One of my most vivid memories of growing up was the time after school that I had to spend completing homework before I could get to watch TV.  I had just arrived to the US, and for the first time in my life, I had a TV in the house.  This was a very exciting development for a kid from Nepal.  At school, I was learning English thanks to my great ESL teacher Mrs. Beozzo, and I was beginning to understand what they were saying on TV.  For me, TV time was actually a form of education in itself, and in a way, I learned to speak English from watching The Looney Tunes, ALF, The Cosby Show, and The Jeffersons.  Maybe not recommended for everybody, but it worked for me.

As much as I wanted to put down the math or English homework to watch TV instead, my parents made sure that I completed my schoolwork first.  Interestingly, my father (who was studying at University of Pittsburgh at the time) would be in his room doing his schoolwork also, so it was my father, my brother, and I doing our homework together.  My mother had recently graduated from the University of Pittsburgh, and she was able to do that despite having a very limited amount of formal English education. In short, I had no excuses at home for getting my schoolwork done.  As my example illustrates, family, especially parents play a huge role in shaping the education of their children.
The influence of a mother is very powerful.

Most children in rural Nepal don’t have enough time to spend on books because they have to help their struggling families with work around the house and fields.  These moments are far too rare for most underprivileged children, especially girls.

Here are just a few things that education experts on education cite as roles for parents in their child’s education:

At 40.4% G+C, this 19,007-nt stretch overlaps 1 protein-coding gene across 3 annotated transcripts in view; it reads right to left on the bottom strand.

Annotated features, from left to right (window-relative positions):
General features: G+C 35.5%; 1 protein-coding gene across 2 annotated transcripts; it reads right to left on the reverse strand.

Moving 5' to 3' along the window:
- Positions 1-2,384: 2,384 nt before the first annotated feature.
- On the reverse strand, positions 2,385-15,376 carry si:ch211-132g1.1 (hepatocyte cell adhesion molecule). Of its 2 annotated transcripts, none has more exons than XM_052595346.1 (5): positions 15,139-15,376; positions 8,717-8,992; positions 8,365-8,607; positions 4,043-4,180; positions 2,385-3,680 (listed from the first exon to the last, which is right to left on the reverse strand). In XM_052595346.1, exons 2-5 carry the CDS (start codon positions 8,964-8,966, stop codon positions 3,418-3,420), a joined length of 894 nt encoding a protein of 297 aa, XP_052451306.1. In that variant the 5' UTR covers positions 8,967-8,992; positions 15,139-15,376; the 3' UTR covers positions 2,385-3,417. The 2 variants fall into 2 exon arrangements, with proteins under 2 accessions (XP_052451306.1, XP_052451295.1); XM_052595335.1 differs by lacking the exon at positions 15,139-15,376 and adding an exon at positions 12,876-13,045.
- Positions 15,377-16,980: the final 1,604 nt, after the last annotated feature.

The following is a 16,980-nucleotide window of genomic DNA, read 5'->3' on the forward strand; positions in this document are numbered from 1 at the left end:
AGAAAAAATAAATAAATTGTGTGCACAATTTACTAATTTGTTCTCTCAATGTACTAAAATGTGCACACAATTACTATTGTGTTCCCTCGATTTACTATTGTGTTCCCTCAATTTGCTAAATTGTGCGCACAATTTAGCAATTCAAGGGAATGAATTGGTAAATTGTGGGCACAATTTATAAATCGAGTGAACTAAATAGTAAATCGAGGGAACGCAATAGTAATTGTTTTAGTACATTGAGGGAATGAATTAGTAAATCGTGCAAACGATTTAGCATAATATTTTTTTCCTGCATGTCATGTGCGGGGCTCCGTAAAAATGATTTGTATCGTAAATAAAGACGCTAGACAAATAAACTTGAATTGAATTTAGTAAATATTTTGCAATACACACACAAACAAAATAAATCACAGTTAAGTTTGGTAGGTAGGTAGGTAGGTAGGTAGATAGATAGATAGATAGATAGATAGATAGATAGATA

• Be a role model for learning. Parents are the first teachers for children.  Whether it is reading together, singing to their kids, or counting together. Once a child starts in school, parents have the responsibility of continuing to support their child’s learning.
  • Practice what your child learns at school. Going over things like basic counting skills, multiplication tables or letter recognition, depending on the needs and learning level of your child.
  • Don’t over-schedule your child. The idea here is that kids need downtime as much as they may need to study and pursue extra-curricular activities.  Parents should monitor your child to see that he is truly enjoying what he is doing. If he isn’t, cut something off the schedule,” advises Michael Thompson, Ph.D.
  • Learn something new yourself. You’ll gain a better understanding of what your child is going through and your child may learn study skills by watching you study. You might even establish a joint study time.


In short, the role of parents during a child’s earliest years is the single biggest influence on their development.

All of these statements have been proven to be very accurate and the advice for parents to play a key role in their child’s educational development is as sound as it gets.  However, as our work with Rukmini Foundation has shown, often we are dealing with parents from the most impoverished backgrounds that struggle to even earn just enough to provide the bare necessities for their family.  In many cases, we deal with parents who never had an education themselves, so even basic advice like read to your child is not feasible.  We have also recognized the very big problem of parents not being able to find enough time to spend with their children in terms of supporting their education, or being able to help with schoolwork — if they could.  Often, their children have more education than they do.  Despite these challenges for the parents and their children, the foundation’s leadership in Nepal is imploring the parents of school children to be as supportive as possible of their children, especially their girls, in their pursuit of education.

Shashi sir encouraging guardians and scholars

Our Regional Director, Shashi Sharma is inspirational as usual as he talks about the importance of education for all and the responsibility parents have in securing this fundamental right for their children

We recognize that these parents face many hardships in being able to support their families, and ultimately they do want what is best for their daughters.  However, their understanding of the importance of education for girls is very limited, and they are not completely convinced that their daughters will need a good education for the rest of their lives.  In an effort to educate the community at large about the importance of girls education, our Program Officer, Niroj Shrestha, Regional Director, Shashi Sharma, and Selection Committee Head, Kedar Nath Acharya organized a meeting with the Rukmini scholars and their parents and guardians at A School for Community premises.